electrode

Electrode

An electrode is an electrical conductor used to make contact with a nonmetallic part of a circuit (e.g. a semiconductor, an electrolyte or a vacuum). The word was coined by the scientist Michael Faraday from the Greek words elektron (meaning amber, from which the word electricity is derived) and hodos, a way.

see Directional electrode.

Radiofrequency ablation (RFA) uses thermal energy to destroy tissue surrounding an electrode, resulting in coagulative necrosis of tissue from high temperatures 1).

A study demonstrates a time-related degradation in the external layer of deep brain stimulation (DBS) electrodes. The analyses of morphological and chemical properties of the implanted devices are relevant for predicting the possibility of hardware's impairment as well as to improve the bio-stability of DBS systems 2).

see Deep Brain Stimulation Lead Placement.


Chiang et al. described the development, validation, and dissemination of flexible, high-resolution, thin-film electrodes for recording neural activity in animals and humans.

They leveraged standard flexible printed-circuit manufacturing processes to build high-resolution TF electrode arrays. They used biocompatible materials to form the substrate (liquid-crystal polymer; LCP), metals (Au, PtIr, and Pd), molding (medical-grade silicone), and 3D-printed housing (nylon). They designed a custom, miniaturized, digitizing headstage to reduce the number of cables required to connect to the acquisition system and reduce the distance between the electrodes and the amplifiers. A custom mechanical system enabled the electrodes and headstages to be pre-assembled prior to sterilization, minimizing the setup time required in the operating room. PtIr electrode coatings lowered impedance and enabled stimulation. High-volume, commercial manufacturing enables cost-effective production of LCP-TF electrodes in large quantities.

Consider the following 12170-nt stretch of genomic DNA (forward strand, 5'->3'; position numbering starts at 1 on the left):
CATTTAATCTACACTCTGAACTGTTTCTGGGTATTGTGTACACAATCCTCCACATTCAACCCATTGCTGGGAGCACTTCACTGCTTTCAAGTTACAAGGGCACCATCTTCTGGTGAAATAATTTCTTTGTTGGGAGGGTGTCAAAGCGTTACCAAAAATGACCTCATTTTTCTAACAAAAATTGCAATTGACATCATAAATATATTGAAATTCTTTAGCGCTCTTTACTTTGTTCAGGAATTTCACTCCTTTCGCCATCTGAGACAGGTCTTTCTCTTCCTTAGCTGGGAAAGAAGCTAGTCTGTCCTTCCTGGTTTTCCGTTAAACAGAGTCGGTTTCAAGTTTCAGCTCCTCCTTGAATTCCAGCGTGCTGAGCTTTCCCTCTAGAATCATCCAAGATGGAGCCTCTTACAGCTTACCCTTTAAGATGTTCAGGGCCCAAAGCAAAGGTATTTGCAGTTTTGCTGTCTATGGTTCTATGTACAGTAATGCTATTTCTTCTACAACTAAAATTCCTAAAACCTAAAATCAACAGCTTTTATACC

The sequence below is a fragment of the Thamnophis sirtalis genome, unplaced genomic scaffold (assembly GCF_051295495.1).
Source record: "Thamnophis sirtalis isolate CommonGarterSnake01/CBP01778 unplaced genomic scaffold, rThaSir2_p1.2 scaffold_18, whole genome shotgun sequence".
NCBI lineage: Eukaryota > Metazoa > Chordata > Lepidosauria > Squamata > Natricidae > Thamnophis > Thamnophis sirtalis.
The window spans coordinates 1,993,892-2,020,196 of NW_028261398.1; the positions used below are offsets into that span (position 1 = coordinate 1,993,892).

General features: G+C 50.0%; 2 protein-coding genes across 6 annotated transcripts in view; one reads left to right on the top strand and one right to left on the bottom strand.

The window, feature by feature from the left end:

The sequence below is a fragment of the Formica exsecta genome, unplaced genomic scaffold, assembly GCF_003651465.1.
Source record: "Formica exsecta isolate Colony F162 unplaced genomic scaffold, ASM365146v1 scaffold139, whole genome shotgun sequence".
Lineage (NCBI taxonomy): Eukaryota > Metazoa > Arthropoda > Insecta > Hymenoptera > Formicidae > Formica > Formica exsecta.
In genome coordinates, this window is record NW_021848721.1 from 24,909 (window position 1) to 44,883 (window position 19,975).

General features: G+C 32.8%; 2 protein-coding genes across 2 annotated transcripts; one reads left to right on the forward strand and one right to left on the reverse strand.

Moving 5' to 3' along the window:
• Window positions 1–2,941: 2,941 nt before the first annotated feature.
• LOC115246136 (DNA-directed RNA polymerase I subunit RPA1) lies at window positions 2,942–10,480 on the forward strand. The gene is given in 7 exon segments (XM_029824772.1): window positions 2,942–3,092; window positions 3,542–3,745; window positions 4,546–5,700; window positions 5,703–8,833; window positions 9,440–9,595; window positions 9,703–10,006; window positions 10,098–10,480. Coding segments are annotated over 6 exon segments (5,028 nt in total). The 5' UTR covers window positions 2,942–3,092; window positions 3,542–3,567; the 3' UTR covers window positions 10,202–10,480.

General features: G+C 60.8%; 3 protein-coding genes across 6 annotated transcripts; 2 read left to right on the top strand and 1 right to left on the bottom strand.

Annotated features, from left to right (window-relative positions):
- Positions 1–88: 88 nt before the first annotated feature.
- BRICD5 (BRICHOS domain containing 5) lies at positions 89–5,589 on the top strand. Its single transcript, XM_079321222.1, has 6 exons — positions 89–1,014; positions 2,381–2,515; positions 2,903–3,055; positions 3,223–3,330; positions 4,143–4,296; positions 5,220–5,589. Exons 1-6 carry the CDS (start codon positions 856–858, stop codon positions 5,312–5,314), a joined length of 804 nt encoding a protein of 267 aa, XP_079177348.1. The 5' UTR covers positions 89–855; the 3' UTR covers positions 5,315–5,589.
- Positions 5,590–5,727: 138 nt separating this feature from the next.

The LCP-TF arrays achieve 25× higher electrode density, 20× higher channel count, and 11× reduced stiffness than conventional clinical electrodes. They validated this LCP-TF electrode in multiple human intraoperative recording sessions and have disseminated this technology to >10 research groups. Using these arrays, they observed high-frequency neural activity with sub-millimeter resolution.

This LCP-TF electrodes will advance human neuroscience research and improve clinical care by enabling broad access to transformative, high-resolution electrode arrays 3)


1)
Brace CL. Radiofrequency and microwave ablation of the liver, lung, kidney, and bone: What are the differences? Current Problems in Diagnostic Radiology 2009; 38:135-143
2)
Rizzi M, De Benedictis A, Messina G, Cordella R, Marchesi D, Messina R, Penner F, Franzini A, Marras CE. Comparative analysis of explanted DBS electrodes. Acta Neurochir (Wien). 2015 Sep 7. [Epub ahead of print] PubMed PMID: 26347045.
3)
Chiang CH, Wang C, Barth K, Rahimpour S, Trumpis M, Duraivel S, Rachinskiy I, Dubey A, Wingel KE, Wong M, Witham NS, Odell TG, Woods V, Bent B, Doyle W, Friedman D, Bihler E, Reiche CF, Southwell D, Haglund MM, Friedman AH, Lad S, Devore S, Devinsky O, Solzbacher F, Pesaran B, Cogan G, Viventi J. Flexible, high-resolution thin-film electrodes for human and animal neural research. J Neural Eng. 2021 May 19. doi: 10.1088/1741-2552/ac02dc. Epub ahead of print. PMID: 34010815.
  • electrode.txt
  • Last modified: 2021/05/20 15:26
  • by administrador